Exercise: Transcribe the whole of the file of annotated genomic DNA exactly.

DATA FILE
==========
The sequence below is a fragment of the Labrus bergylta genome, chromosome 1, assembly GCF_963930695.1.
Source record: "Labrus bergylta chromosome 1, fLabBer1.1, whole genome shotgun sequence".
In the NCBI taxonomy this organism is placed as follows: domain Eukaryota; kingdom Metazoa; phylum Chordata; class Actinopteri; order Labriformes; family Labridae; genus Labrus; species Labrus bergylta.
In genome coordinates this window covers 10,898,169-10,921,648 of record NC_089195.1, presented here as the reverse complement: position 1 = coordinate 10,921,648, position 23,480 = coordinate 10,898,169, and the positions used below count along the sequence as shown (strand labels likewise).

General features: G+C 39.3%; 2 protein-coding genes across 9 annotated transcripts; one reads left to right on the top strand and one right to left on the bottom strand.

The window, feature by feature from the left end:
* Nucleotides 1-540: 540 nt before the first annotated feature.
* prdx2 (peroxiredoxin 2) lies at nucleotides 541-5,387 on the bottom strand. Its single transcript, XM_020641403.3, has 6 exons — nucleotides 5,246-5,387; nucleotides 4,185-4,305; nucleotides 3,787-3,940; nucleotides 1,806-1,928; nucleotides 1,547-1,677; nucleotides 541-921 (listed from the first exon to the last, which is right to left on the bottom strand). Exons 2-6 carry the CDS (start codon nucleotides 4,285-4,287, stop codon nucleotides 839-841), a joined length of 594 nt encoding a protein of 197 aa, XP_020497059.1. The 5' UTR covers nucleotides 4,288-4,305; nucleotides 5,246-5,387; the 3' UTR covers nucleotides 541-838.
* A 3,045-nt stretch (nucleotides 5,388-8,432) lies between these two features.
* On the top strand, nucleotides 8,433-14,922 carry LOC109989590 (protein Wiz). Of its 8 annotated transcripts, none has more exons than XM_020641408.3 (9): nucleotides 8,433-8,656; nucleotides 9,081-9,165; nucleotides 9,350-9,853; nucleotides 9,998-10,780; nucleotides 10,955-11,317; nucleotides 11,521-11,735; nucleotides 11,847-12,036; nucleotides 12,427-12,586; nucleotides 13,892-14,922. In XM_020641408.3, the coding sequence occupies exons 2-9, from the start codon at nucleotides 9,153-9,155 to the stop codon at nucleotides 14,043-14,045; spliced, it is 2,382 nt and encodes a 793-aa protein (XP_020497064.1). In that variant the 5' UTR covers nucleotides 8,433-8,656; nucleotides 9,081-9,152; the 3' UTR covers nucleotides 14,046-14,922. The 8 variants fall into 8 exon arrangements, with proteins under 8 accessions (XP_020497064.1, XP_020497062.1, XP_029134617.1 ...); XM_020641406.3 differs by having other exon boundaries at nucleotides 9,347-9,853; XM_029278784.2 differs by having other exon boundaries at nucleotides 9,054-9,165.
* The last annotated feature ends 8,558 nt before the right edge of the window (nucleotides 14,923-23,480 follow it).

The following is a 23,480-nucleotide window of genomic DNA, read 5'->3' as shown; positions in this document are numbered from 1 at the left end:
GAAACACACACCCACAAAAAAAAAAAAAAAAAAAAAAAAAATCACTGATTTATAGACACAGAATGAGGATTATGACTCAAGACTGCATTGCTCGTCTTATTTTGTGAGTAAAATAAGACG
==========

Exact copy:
The sequence below is a fragment of the Labrus bergylta genome, chromosome 1, assembly GCF_963930695.1.
Source record: "Labrus bergylta chromosome 1, fLabBer1.1, whole genome shotgun sequence".
In the NCBI taxonomy this organism is placed as follows: domain Eukaryota; kingdom Metazoa; phylum Chordata; class Actinopteri; order Labriformes; family Labridae; genus Labrus; species Labrus bergylta.
In genome coordinates this window covers 10,898,169-10,921,648 of record NC_089195.1, presented here as the reverse complement: position 1 = coordinate 10,921,648, position 23,480 = coordinate 10,898,169, and the positions used below count along the sequence as shown (strand labels likewise).

General features: G+C 39.3%; 2 protein-coding genes across 9 annotated transcripts; one reads left to right on the top strand and one right to left on the bottom strand.

The window, feature by feature from the left end:
* Nucleotides 1-540: 540 nt before the first annotated feature.
* prdx2 (peroxiredoxin 2) lies at nucleotides 541-5,387 on the bottom strand. Its single transcript, XM_020641403.3, has 6 exons — nucleotides 5,246-5,387; nucleotides 4,185-4,305; nucleotides 3,787-3,940; nucleotides 1,806-1,928; nucleotides 1,547-1,677; nucleotides 541-921 (listed from the first exon to the last, which is right to left on the bottom strand). Exons 2-6 carry the CDS (start codon nucleotides 4,285-4,287, stop codon nucleotides 839-841), a joined length of 594 nt encoding a protein of 197 aa, XP_020497059.1. The 5' UTR covers nucleotides 4,288-4,305; nucleotides 5,246-5,387; the 3' UTR covers nucleotides 541-838.
* A 3,045-nt stretch (nucleotides 5,388-8,432) lies between these two features.
* On the top strand, nucleotides 8,433-14,922 carry LOC109989590 (protein Wiz). Of its 8 annotated transcripts, none has more exons than XM_020641408.3 (9): nucleotides 8,433-8,656; nucleotides 9,081-9,165; nucleotides 9,350-9,853; nucleotides 9,998-10,780; nucleotides 10,955-11,317; nucleotides 11,521-11,735; nucleotides 11,847-12,036; nucleotides 12,427-12,586; nucleotides 13,892-14,922. In XM_020641408.3, the coding sequence occupies exons 2-9, from the start codon at nucleotides 9,153-9,155 to the stop codon at nucleotides 14,043-14,045; spliced, it is 2,382 nt and encodes a 793-aa protein (XP_020497064.1). In that variant the 5' UTR covers nucleotides 8,433-8,656; nucleotides 9,081-9,152; the 3' UTR covers nucleotides 14,046-14,922. The 8 variants fall into 8 exon arrangements, with proteins under 8 accessions (XP_020497064.1, XP_020497062.1, XP_029134617.1 ...); XM_020641406.3 differs by having other exon boundaries at nucleotides 9,347-9,853; XM_029278784.2 differs by having other exon boundaries at nucleotides 9,054-9,165.
* The last annotated feature ends 8,558 nt before the right edge of the window (nucleotides 14,923-23,480 follow it).

The following is a 23,480-nucleotide window of genomic DNA, read 5'->3' as shown; positions in this document are numbered from 1 at the left end:
GAAACACACACCCACAAAAAAAAAAAAAAAAAAAAAAAAAATCACTGATTTATAGACACAGAATGAGGATTATGACTCAAGACTGCATTGCTCGTCTTATTTTGTGAGTAAAATAAGACG